Selenium can be harmful for Skin cancer patients

Nutritional supplements are often tried to prevent cancer. But well- designed rigorously conducted clinical trials have NOT shown any benefit in prevention of many cancers.

Selenium was suggested as a preventative supplement for skin cancer.

A clinical trial compared Selenium against placebo in United States. The results were disappointing.

Selenium supplementation was found to be ineffective at preventing Skin cancers.

To make matters worse, Selenium was found to Harmful and increased the the risk of getting some skin cancers such as squamous cell carcinoma.

Selenium Supplementation and Secondary Prevention of Nonmelanoma Skin Cancer in a Randomized Trial. Anna J. Duffield-Lillico, Elizabeth H. Slate, Mary E. Reid, Bruce W. Turnbull, Patricia A. Wilkins, Gerald F. Combs, Jr., H. Kim Park, Earl G. Gross, Gloria F. Graham, M. Suzanne Stratton… Show moreJNCI: Journal of the National Cancer Institute, Volume 95, Issue 19, 1 October 2003, Pages 1477–1481, https://doi.org/10.1093/jnci/djg061

Disclaimer: Please note- This blog is NOT medical advice. This blog is purely for information only and do check the the sources where cited. Please consult your own doctor to discuss concerns and options relevant to you.

The views expressed in this blog represent the author’s views held at the time of drafting the blog and is likely to change overtime, particularly when new evidence comes to light. The blog is not necessarily endorsed by any organisation the author is associated with and views are not substitute for professional advice.

Are breakfast cereals bad for your heart?

Yes.

A large study in BMJ reports that high intake of cereals is associated with higher risk of Blood pressure and Heart diseases.

High intake of white bread, pasta/noodles were also as bad as breakfast cereals because of the refined grains.

Intake of whole grains and whole grain porridges. did not affect the health outcomes.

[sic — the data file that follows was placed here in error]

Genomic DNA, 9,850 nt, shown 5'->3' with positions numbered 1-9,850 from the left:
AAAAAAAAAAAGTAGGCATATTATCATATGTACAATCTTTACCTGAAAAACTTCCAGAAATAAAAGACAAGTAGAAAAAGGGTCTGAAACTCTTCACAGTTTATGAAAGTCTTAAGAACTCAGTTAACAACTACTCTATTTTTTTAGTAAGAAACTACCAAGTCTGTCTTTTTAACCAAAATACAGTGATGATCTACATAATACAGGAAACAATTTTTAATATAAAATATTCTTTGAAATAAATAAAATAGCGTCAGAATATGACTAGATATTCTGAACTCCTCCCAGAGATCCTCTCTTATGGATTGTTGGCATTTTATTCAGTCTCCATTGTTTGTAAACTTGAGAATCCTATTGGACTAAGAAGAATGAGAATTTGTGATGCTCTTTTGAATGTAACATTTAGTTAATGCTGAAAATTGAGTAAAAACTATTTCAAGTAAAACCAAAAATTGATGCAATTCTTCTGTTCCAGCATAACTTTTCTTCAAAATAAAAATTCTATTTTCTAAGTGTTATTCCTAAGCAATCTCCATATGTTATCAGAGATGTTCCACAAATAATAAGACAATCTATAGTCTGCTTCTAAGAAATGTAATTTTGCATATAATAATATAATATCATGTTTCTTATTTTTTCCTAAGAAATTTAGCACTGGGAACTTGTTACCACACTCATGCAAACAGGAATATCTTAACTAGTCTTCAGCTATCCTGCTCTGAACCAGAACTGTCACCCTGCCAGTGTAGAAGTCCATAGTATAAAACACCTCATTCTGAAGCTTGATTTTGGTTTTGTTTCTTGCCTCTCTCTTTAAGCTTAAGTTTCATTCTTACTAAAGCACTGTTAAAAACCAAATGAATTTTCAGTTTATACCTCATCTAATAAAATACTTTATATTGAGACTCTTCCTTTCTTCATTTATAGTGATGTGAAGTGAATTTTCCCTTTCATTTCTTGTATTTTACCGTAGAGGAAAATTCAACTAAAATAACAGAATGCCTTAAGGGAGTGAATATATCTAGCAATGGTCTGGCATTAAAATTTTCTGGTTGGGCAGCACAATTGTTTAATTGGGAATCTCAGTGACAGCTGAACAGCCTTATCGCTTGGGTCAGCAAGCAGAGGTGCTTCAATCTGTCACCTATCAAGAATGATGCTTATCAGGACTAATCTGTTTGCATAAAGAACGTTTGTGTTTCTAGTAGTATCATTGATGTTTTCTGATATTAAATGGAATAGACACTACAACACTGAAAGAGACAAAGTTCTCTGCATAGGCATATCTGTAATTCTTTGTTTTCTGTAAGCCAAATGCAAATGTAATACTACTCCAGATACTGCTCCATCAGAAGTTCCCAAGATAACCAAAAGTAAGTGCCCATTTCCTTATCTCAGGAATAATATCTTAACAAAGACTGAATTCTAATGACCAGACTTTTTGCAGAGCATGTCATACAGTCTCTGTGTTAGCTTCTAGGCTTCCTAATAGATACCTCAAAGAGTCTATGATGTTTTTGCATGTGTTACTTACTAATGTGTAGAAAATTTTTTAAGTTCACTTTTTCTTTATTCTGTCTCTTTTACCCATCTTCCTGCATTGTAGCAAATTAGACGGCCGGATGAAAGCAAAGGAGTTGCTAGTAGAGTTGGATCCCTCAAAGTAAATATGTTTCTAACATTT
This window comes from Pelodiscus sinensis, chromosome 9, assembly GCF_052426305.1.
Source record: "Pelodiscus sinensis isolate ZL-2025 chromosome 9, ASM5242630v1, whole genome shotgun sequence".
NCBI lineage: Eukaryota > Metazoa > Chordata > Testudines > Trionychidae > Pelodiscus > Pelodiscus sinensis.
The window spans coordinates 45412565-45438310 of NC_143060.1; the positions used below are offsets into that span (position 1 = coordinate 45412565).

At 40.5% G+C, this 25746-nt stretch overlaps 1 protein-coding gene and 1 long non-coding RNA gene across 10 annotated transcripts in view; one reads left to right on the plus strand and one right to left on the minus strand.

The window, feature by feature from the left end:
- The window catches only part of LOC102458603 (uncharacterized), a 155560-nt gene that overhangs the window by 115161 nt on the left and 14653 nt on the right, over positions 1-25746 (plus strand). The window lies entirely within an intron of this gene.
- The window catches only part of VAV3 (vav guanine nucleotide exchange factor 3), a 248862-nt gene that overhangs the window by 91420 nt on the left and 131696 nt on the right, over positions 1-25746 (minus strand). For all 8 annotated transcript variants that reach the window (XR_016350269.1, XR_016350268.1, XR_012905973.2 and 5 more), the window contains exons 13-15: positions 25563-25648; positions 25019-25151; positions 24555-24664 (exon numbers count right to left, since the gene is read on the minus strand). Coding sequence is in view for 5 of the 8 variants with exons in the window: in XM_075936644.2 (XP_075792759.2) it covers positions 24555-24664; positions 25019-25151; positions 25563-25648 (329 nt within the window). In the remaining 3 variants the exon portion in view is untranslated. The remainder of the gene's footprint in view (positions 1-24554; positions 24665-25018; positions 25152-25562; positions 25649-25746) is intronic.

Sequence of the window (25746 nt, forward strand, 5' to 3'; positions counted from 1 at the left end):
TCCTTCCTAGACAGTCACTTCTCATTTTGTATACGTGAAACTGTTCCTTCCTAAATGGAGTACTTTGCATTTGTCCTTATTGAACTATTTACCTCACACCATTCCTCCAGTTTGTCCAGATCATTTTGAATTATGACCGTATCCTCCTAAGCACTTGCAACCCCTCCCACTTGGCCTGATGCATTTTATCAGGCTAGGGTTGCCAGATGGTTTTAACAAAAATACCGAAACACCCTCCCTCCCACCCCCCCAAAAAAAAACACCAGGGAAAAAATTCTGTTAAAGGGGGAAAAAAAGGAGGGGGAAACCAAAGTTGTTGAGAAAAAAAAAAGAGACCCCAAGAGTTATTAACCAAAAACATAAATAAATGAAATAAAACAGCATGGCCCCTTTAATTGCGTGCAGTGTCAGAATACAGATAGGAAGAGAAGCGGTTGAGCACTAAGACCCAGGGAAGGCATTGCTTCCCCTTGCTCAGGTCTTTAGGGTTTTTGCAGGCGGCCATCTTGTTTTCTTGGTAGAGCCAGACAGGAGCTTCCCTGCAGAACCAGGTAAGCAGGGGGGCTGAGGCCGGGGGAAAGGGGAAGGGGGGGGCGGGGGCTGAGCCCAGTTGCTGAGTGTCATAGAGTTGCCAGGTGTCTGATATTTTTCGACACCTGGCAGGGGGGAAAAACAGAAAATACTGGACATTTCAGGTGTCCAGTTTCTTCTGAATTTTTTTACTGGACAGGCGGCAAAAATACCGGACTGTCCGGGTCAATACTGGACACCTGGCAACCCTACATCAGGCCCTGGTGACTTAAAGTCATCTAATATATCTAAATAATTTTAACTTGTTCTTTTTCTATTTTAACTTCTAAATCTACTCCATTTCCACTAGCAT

Interestingly, white rice did not affect the health outcomes either.

Associations of cereal grains intake with cardiovascular disease and mortality across 21 countries in Prospective Urban and Rural Epidemiology study: prospective cohort study
BMJ 2021; 372 doi: https://doi.org/10.1136/bmj.m4948 (Published 03 February 2021)
Cite this as: BMJ 2021;372:m4948

Disclaimer: Please note- This blog is NOT medical advice. This blog is NOT a expert medical opinion on various topics. This blog is purely for information only and do check the the sources where cited. Please DO consult your own doctor to discuss concerns and options relevant to you.

The views expressed in this blog represent the author’s views held at the time of drafting the blog and may change overtime, particularly when new evidence comes to light. The blog is not previewed, commissioned or otherwise endorsed by any organisation the author is associated with. The authors views are not in way intended to be a substitute for professional advice.

Is red meat bad for heart?

Yes, red meat can increase the risk of developing heart disease.

A large study involving more than 43,000 men conducted at USA shows that “Red meat increased the risk of developing heart disease “.

In contrast , plant proteins such as nuts and lentils reduced the risk of developing heart disease.

References: Red meat intake and risk of coronary heart disease among US men: prospective cohort study.
BMJ 2020; 371 doi: https://doi.org/10.1136/bmj.m4141 (Published 02 December 2020)
Cite this as: BMJ 2020;371:m4141